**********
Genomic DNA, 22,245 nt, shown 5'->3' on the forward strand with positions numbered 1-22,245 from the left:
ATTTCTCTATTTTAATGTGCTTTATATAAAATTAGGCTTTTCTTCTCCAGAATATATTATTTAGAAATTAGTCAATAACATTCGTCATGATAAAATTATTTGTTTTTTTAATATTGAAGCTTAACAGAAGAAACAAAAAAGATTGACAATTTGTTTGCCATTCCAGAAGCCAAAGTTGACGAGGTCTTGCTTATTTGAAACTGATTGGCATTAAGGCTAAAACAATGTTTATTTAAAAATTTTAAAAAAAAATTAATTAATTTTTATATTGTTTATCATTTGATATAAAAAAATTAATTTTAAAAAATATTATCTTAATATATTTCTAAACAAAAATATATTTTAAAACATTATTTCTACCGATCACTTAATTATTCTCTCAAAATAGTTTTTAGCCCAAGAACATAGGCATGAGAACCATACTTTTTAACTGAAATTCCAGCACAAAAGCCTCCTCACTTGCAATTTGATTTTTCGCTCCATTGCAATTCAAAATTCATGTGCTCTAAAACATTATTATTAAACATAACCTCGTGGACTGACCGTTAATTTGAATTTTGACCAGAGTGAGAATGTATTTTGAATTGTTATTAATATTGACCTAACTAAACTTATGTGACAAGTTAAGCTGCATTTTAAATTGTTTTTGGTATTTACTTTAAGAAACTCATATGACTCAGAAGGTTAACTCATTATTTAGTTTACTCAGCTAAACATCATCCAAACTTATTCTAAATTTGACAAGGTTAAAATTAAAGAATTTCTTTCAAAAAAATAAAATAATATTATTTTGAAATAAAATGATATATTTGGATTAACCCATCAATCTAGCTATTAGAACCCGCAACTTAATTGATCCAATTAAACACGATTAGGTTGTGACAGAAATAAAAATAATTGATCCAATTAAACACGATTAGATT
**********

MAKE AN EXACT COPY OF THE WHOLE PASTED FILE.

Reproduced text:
Genomic DNA, 22,245 nt, shown 5'->3' on the forward strand with positions numbered 1-22,245 from the left:
ATTTCTCTATTTTAATGTGCTTTATATAAAATTAGGCTTTTCTTCTCCAGAATATATTATTTAGAAATTAGTCAATAACATTCGTCATGATAAAATTATTTGTTTTTTTAATATTGAAGCTTAACAGAAGAAACAAAAAAGATTGACAATTTGTTTGCCATTCCAGAAGCCAAAGTTGACGAGGTCTTGCTTATTTGAAACTGATTGGCATTAAGGCTAAAACAATGTTTATTTAAAAATTTTAAAAAAAAATTAATTAATTTTTATATTGTTTATCATTTGATATAAAAAAATTAATTTTAAAAAATATTATCTTAATATATTTCTAAACAAAAATATATTTTAAAACATTATTTCTACCGATCACTTAATTATTCTCTCAAAATAGTTTTTAGCCCAAGAACATAGGCATGAGAACCATACTTTTTAACTGAAATTCCAGCACAAAAGCCTCCTCACTTGCAATTTGATTTTTCGCTCCATTGCAATTCAAAATTCATGTGCTCTAAAACATTATTATTAAACATAACCTCGTGGACTGACCGTTAATTTGAATTTTGACCAGAGTGAGAATGTATTTTGAATTGTTATTAATATTGACCTAACTAAACTTATGTGACAAGTTAAGCTGCATTTTAAATTGTTTTTGGTATTTACTTTAAGAAACTCATATGACTCAGAAGGTTAACTCATTATTTAGTTTACTCAGCTAAACATCATCCAAACTTATTCTAAATTTGACAAGGTTAAAATTAAAGAATTTCTTTCAAAAAAATAAAATAATATTATTTTGAAATAAAATGATATATTTGGATTAACCCATCAATCTAGCTATTAGAACCCGCAACTTAATTGATCCAATTAAACACGATTAGGTTGTGACAGAAATAAAAATAATTGATCCAATTAAACACGATTAGATT